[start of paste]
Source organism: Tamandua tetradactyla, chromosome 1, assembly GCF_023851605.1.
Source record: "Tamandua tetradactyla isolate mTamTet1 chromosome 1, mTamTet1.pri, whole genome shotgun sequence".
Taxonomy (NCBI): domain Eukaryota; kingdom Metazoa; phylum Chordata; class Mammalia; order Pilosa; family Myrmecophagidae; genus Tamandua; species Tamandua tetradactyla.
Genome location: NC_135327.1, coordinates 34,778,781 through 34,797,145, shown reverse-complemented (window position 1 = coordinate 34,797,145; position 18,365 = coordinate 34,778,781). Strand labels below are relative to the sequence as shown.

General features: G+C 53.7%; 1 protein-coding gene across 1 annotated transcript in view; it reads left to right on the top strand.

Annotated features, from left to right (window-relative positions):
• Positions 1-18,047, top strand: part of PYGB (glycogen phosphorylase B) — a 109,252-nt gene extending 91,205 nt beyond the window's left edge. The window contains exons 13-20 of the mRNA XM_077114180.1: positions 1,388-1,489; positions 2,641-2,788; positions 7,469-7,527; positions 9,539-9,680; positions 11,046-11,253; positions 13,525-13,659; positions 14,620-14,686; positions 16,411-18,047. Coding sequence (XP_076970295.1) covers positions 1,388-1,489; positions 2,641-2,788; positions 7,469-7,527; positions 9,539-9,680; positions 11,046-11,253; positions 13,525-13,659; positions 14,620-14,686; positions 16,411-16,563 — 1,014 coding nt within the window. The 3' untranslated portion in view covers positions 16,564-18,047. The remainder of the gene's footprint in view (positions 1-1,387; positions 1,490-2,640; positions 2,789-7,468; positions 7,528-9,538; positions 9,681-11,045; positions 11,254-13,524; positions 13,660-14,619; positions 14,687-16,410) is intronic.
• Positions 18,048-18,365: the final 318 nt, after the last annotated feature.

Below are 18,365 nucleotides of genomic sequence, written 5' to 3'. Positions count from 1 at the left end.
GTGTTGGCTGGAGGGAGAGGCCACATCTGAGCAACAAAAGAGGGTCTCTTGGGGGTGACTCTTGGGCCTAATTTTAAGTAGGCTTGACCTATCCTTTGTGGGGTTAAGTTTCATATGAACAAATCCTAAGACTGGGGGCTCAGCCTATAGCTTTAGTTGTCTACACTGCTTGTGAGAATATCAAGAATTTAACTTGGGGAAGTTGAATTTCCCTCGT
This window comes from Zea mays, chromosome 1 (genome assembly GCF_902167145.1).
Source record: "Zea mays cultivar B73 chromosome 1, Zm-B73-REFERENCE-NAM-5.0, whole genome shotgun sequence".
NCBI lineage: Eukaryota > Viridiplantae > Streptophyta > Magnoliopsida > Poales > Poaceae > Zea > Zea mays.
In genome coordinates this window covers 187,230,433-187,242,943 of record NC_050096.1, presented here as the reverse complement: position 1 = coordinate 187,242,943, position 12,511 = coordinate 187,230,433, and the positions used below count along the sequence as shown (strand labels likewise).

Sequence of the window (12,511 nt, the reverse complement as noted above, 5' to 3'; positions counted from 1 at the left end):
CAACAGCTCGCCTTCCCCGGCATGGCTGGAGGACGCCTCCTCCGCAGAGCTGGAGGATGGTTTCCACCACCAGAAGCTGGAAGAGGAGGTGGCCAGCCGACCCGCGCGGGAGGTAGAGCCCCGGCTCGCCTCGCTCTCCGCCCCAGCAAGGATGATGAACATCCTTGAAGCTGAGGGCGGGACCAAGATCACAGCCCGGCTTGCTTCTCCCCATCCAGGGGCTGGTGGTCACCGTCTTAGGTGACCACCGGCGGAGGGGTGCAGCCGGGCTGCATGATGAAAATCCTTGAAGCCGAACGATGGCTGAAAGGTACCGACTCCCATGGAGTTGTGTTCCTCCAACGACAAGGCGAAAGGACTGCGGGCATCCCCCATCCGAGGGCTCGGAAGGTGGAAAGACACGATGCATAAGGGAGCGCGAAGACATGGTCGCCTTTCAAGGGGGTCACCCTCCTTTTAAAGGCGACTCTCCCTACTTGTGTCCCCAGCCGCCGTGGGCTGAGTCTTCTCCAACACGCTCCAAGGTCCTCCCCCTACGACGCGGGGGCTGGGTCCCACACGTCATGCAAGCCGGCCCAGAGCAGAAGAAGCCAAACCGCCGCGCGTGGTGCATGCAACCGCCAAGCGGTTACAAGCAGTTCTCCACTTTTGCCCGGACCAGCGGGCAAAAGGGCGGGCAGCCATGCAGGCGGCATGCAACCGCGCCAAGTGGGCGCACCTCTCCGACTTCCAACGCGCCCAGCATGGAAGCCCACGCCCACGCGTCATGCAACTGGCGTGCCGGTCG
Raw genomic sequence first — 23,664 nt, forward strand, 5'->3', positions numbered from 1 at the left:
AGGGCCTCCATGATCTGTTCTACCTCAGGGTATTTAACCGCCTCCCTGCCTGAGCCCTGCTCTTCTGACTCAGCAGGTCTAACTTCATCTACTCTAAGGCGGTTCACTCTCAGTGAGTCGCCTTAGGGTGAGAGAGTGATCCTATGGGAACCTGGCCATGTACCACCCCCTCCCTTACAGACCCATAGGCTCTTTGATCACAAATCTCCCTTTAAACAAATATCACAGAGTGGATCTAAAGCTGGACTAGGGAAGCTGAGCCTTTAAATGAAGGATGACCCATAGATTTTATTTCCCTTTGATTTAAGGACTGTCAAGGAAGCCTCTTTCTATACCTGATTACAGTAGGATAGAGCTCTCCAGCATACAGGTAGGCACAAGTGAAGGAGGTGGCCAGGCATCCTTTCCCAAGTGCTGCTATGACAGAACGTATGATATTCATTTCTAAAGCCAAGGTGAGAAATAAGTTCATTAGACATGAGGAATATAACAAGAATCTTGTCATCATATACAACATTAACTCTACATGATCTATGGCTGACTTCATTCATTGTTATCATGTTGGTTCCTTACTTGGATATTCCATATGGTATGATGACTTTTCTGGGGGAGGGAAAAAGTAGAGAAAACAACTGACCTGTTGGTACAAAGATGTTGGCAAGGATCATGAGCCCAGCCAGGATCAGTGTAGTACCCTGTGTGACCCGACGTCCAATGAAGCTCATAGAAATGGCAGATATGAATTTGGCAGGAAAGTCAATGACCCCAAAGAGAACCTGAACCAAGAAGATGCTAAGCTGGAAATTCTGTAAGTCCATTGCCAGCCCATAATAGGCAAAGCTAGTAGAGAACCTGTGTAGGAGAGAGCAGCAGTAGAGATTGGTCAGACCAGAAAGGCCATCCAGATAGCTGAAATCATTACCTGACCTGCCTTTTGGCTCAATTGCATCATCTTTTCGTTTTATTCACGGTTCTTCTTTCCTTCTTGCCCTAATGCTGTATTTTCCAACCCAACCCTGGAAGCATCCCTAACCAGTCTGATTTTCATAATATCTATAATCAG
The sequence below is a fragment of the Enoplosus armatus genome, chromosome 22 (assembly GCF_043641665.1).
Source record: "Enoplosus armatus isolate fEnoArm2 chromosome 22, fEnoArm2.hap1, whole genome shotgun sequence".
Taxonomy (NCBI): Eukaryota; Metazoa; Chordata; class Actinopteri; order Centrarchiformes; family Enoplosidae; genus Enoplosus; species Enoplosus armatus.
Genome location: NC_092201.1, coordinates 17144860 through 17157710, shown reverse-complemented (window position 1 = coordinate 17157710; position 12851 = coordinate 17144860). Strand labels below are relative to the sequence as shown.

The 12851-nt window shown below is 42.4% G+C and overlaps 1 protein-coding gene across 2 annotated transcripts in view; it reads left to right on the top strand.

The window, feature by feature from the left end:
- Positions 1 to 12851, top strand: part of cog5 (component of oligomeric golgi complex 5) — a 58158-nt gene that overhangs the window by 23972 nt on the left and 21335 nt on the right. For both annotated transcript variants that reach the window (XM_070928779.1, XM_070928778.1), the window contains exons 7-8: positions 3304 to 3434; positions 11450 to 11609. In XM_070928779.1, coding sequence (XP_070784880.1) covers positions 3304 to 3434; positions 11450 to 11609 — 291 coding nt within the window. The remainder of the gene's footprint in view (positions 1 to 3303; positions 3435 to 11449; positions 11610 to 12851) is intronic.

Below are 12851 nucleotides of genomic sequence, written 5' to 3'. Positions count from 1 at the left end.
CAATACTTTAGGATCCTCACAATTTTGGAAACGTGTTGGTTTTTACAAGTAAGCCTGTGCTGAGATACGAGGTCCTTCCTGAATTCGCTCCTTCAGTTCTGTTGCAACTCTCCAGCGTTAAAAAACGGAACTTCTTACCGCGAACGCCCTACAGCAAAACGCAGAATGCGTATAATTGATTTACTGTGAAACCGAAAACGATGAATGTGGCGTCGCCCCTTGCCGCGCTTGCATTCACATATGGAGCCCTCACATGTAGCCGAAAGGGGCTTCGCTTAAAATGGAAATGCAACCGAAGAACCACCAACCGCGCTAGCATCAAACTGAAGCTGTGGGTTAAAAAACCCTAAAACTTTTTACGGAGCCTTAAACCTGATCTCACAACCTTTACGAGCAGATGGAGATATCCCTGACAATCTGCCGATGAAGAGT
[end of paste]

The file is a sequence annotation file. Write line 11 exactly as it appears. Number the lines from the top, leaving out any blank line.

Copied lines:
This window comes from Zea mays, chromosome 1 (genome assembly GCF_902167145.1).